Riedel making an impact for Hays High
By AUSTIN COLBERT
By AUSTIN COLBERT
Hays High School senior Clayton Riedel recorded his first tackle as an Indian on Junction City's first offensive play last week in the team's 27-22 season-opening win.
Three plays later, he recorded his first interception.
"I was honestly shaking I was so nervous," Riedel said about his Indian debut. "But after the first play I settled down and got everything under control. I had goals set, but I didn't expect to get two interceptions in one game."
Riedel's second interception came in the third quarter, the first offensive play for the Blue Jays after they had taken their first lead at 15-14 following a safety.
It would have been a two-point lead if it weren't for Riedel blocking the extra point after the Blue Jays' touchdown a couple minutes earlier.
"He made some really big plays -- two picks and a blocked extra point," Hays High football coach Ryan Cornelsen said of Riedel. "He's just got to catch up to the speed of the 5A game and I thought he showed he's getting close."
Riedel played eight-man football for Trego Community High School in WaKeeney his first three years. But the 6-foot-5, 195-pound athlete dreams of playing collegiately, and didn't think he would get much attention at the eight-man level.
After sitting down with his parents and meeting with Cornelsen, Riedel decided to attend Hays High his senior season.
"We definitely talked it over for a good month before we made the decision," Riedel said. "I was wanting to get my name out in sports, and academic-wise there was a lot more options in the classroom over there, too."
Riedel played mostly tight end for Trego, but will take most of his snaps this season at wide receiver and cornerback. He only recorded one catch for four yards against Junction City, but the impact he had on the field, especially on defense, was impossible not to notice.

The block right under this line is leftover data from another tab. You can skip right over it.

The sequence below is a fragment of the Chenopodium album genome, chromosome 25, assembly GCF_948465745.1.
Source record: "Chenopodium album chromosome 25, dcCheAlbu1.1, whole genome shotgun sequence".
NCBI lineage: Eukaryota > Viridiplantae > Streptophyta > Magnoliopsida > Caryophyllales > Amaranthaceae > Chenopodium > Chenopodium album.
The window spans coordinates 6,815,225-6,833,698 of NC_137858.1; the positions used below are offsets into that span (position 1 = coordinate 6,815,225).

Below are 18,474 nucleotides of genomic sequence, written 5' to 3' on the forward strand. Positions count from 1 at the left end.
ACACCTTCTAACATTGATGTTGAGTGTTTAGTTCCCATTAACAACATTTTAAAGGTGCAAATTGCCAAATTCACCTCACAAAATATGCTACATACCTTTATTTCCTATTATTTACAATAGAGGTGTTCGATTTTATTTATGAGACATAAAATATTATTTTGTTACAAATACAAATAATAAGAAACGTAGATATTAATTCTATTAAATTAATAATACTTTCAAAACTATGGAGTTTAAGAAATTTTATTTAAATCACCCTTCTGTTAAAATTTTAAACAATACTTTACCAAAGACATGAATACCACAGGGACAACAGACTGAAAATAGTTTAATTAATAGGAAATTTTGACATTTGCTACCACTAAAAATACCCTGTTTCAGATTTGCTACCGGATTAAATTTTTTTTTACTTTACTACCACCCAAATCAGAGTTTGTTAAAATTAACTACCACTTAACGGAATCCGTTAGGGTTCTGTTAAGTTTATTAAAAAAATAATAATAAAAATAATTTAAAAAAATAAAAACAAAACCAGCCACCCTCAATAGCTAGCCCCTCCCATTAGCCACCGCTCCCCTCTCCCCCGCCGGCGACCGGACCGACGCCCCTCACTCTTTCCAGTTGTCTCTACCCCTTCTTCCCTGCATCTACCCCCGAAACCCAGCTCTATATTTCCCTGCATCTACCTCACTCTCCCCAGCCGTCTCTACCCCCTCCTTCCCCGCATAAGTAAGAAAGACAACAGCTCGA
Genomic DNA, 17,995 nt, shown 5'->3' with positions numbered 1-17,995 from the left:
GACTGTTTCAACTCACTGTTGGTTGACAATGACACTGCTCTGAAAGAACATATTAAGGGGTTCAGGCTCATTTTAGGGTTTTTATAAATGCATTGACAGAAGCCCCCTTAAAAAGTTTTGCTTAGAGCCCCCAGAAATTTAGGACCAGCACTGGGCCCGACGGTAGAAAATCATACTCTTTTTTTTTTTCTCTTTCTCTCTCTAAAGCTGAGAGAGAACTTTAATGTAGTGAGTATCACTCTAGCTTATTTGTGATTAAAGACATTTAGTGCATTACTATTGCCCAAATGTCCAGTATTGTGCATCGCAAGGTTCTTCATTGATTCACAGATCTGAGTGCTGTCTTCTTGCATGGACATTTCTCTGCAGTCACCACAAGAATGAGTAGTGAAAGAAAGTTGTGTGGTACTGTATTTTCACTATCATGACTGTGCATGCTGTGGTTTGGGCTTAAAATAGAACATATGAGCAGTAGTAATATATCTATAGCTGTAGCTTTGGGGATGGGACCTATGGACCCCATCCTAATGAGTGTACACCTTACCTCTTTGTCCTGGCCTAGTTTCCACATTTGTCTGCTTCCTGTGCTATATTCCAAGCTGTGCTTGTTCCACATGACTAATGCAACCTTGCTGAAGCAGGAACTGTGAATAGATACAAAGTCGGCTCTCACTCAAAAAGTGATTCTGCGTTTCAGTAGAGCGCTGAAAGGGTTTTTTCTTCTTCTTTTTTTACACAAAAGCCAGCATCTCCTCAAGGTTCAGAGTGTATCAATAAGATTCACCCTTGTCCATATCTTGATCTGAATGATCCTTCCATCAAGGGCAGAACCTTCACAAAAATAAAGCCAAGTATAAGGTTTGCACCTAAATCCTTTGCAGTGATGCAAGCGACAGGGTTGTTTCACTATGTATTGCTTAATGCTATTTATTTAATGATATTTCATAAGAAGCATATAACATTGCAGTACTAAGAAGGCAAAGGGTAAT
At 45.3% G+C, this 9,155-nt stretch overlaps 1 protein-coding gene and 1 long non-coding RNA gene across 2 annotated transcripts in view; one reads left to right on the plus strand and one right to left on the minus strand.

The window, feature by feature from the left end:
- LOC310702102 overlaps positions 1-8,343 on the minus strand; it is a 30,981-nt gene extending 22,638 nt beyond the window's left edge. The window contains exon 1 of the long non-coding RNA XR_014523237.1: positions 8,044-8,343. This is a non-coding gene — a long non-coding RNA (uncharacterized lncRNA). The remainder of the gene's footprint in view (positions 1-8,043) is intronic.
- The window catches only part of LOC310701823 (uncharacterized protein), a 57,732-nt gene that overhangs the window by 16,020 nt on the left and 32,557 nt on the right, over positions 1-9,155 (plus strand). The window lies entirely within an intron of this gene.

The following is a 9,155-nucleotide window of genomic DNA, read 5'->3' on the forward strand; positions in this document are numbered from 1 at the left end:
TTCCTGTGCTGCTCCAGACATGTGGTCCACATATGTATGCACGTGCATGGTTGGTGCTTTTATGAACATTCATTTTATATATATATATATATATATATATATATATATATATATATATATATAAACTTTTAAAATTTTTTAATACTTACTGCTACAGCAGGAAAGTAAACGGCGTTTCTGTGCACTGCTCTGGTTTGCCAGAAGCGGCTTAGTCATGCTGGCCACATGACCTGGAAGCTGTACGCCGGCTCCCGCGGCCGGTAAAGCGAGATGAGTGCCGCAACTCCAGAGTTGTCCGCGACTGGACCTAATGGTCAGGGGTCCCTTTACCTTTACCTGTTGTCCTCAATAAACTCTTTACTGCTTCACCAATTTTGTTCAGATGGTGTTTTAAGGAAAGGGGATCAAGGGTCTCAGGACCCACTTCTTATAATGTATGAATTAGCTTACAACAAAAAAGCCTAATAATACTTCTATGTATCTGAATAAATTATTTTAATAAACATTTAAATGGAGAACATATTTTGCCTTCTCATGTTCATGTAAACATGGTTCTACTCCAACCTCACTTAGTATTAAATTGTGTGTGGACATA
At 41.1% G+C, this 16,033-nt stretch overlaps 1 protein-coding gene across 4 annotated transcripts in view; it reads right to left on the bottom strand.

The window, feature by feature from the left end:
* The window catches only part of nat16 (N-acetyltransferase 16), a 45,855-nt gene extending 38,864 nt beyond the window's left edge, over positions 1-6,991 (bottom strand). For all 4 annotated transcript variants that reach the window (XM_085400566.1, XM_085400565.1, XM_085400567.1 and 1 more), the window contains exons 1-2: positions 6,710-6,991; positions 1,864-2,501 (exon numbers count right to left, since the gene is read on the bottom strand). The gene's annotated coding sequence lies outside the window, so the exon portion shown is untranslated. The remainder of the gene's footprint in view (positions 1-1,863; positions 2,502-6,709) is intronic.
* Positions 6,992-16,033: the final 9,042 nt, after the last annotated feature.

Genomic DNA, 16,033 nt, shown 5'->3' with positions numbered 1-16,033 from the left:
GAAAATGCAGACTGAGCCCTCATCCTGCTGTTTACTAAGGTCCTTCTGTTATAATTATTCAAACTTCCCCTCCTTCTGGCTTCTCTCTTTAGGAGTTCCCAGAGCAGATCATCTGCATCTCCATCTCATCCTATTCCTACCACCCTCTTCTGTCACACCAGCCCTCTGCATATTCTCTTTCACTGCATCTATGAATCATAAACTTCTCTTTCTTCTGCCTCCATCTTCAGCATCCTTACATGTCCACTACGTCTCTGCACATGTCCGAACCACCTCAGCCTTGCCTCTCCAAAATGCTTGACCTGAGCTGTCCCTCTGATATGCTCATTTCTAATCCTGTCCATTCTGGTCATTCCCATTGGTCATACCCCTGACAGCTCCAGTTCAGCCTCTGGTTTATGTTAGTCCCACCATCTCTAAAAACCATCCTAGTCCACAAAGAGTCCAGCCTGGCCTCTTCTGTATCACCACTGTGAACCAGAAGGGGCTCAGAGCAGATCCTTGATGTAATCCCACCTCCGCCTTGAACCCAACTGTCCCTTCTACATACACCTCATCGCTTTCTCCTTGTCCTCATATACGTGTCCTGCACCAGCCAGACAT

It certainly got the attention of his teammates.
"I was really impressed by his performance coming in with two interceptions," senior defensive end Ty Whittington said. "It was huge for him."
The Indian defense replaced nearly every starter from last year's unit, and was impacted most heavily in the secondary, which doesn't have a single returning starter.
The inexperience showed at times against Junction City, which amassed 373 yards of total offense, compared to 287 yards for Hays High. But the Indians made up for it by forcing five turnovers -- including both of Riedel's interceptions -- and made a couple of key stops on fourth down.
Considering it was Riedel's first 11-man football game in high school, expectations are likely to rise going forward. But seeing how he wants to continue playing sports after high school, Riedel is ready for the spotlight.
"One of my biggest goals is to play sports at K-State," Riedel said. "But if I don't get anything from there I'll keep working to get offers from any other school. Even if it's as a walk-on, it would be amazing to get on the roster at K-State and play football."
Field position key for Indians
There were certainly miscues by the Hays High special teams against Junction City last week. Lane Clark missed a 43-yard field goal wide right in the first quarter despite having more than enough leg behind it, and long snapper Connor Rule sailed a ball over the head of punter Kiowa Higdon, resulting in a safety and a lead for the Blue Jays.
But there was also a lot of good. Riedel's blocked extra point in the third quarter kept the Indians on top at 14-13, and even more importantly the Indians controlled the field position most of the night thanks to Clark and Higdon.
"Punters don't really get a lot of glamor and they don't get a lot of the yards or anything, but I'd say it's pretty crucial for the specials teams," Higdon said.
Higdon is a senior and former soccer player, and his leg made a big difference for the Indians last Friday.
After the Indian offense stalled on their first possession, Higdon's punt was downed at the Blue Jay 10-yard line, presenting them with a long field to work with.
Higdon did something similar with a punt that was downed at the Blue Jay 9-yard line in the third quarter. Running back Adam Klaus even contributed when his first-quarter quick kick, which was downed at the Blue Jay 6-yard line.
Clark was key as well, getting four touchbacks on kickoffs.
"Our entire special teams has a lot of new faces, and our kickers pinned them deep," Cornelsen said. "All those things combined allowed us to play field position football and make them drive the field. It gave us a little room for errors."